What are the consequences of drug interactions?
Drug interactions may lead to an increase or decrease in the beneficial or the adverse effects of the given drugs. When a drug interaction increases the benefit of the administered drugs without increasing side effects, both drugs may be combined to increase the control of the condition that is being treated. For example, drugs that reduce blood pressure by different mechanisms may be combined because the blood pressure lowering effect achieved by both drugs may be better than with either drug alone. The absorption of some drugs is increased by food. Therefore, these drugs are taken with food in order to increase their concentration in the body and, ultimately, their effect. Conversely, when a drug’s absorption is reduced by food, the drug is taken on an empty stomach.
Drug interactions that are of greatest concern are those that reduce the desired effects or increase the adverse effects of the drugs. Drugs that reduce the absorption or increase the metabolism or elimination of other drugs tend to reduce the effects of the other drugs. This may lead to failure of therapy or warrant an increase in the dose of the affected drug. Conversely, drugs that increase absorption or reduce the elimination or metabolism of other drugs increase the concentration of the other drugs in the body and lead to more side effects. Sometimes, drugs interact because they produce similar side effects. Thus, when two drugs that produce similar side effects are combined, the frequency and severity of the side effect are increased.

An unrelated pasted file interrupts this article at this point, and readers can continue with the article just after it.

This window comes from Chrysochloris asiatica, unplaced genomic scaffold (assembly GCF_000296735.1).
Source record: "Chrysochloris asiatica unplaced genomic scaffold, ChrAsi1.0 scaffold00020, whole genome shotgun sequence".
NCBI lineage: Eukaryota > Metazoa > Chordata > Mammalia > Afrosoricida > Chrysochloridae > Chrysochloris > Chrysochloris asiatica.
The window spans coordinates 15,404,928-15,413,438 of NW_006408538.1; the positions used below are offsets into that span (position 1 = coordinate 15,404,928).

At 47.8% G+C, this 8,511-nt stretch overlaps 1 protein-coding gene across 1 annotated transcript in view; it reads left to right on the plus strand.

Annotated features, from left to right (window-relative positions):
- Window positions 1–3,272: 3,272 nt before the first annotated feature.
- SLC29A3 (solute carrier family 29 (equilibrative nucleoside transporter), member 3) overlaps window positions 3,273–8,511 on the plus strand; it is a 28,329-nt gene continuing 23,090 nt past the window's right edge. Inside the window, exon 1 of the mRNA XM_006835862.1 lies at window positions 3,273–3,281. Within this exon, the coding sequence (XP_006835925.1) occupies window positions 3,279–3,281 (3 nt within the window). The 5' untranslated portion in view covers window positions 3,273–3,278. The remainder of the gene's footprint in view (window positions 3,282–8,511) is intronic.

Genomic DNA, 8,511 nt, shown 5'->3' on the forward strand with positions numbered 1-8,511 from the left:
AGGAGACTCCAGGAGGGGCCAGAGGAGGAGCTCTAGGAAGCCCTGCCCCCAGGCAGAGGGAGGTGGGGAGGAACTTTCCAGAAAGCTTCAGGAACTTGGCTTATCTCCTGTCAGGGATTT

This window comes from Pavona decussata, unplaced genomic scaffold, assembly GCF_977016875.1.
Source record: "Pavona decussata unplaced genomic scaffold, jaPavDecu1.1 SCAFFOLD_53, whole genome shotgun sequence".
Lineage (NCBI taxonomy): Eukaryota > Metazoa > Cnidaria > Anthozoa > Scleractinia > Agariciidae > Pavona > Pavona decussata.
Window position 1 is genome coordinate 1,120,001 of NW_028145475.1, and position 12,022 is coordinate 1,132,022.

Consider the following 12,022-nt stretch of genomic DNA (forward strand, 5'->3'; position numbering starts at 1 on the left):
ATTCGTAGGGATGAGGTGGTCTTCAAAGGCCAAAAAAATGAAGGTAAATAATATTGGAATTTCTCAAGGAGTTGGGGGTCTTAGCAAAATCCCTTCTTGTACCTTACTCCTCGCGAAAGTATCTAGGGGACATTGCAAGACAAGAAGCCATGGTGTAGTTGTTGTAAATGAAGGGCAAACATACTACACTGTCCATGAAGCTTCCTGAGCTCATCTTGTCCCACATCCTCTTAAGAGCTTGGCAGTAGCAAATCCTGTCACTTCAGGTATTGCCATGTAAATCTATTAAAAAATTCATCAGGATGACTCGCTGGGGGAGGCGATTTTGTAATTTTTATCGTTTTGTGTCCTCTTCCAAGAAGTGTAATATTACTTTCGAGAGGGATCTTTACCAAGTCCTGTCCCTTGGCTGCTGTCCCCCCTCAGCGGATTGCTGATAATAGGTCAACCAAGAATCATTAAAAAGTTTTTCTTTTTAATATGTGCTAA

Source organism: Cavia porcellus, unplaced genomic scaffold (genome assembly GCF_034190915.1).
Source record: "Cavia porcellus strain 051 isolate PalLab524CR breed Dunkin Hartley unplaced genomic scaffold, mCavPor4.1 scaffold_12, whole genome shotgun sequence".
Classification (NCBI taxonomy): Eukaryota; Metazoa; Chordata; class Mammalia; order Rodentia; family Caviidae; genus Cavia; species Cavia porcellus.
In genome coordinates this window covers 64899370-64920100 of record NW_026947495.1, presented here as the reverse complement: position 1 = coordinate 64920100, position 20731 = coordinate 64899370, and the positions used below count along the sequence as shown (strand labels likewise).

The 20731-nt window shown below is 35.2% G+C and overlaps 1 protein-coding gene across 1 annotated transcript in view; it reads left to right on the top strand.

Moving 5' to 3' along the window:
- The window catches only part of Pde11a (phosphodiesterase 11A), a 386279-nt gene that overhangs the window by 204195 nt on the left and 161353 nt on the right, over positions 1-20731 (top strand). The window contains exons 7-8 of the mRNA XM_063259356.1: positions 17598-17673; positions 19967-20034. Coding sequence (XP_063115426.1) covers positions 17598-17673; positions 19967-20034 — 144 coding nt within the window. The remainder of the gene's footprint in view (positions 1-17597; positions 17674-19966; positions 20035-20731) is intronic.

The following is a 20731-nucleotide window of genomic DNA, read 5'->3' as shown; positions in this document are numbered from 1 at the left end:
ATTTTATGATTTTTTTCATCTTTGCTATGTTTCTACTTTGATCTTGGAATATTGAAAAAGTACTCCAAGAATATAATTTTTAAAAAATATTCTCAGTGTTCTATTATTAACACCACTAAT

How often do drug interactions occur?
Drug interactions are complex and chiefly unpredictable. A known interaction may not occur in every individual. This can be explained because there are several factors that affect the likelihood that a known interaction will occur. These factors include differences among individuals in physiology, age, lifestyle (diet, exercise), underlying diseases, drug doses, the duration of combined therapy, and the relative time of administration of the two substances. (Sometimes, interactions can be avoided if two drugs are taken at different times.) Nevertheless, significant drug interactions occur frequently and they add millions of dollars to the cost of healthcare. Moreover, many drugs have been withdrawn from the market because of their potential to interact with other drugs and cause serious healthcare problems.
How can drug interactions be avoided?
- Give healthcare providers a complete list of all of the drugs that you are using or have used within the last few weeks. This should include over-the-counter medications, vitamins, food supplements, and herbal remedies.
- Inform healthcare providers when medications are added or discontinued.
- Inform healthcare providers about changes in lifestyle.
- Ask your healthcare provider about the most serious or frequent drug interactions with the medications that you are taking.
- Since the frequency of drug interactions increases with the number of medications, work with your healthcare providers to eliminate unnecessary medications.
- Use the MedicineNet drug interaction tool to screen for possible drug interactions. However, always consult your healthcare provider before you make any adjustments to your therapy.
- This brief overview of drug interactions does not cover every possible scenario. Viewers should not be afraid to use their drugs because of the potential for drug interactions. Rather, they should use the information that is available to them to minimize the risk of such interactions and to improve the success of their therapy.
Revision date: July 9, 2011
Last revised: by Dave R. Roger, M.D.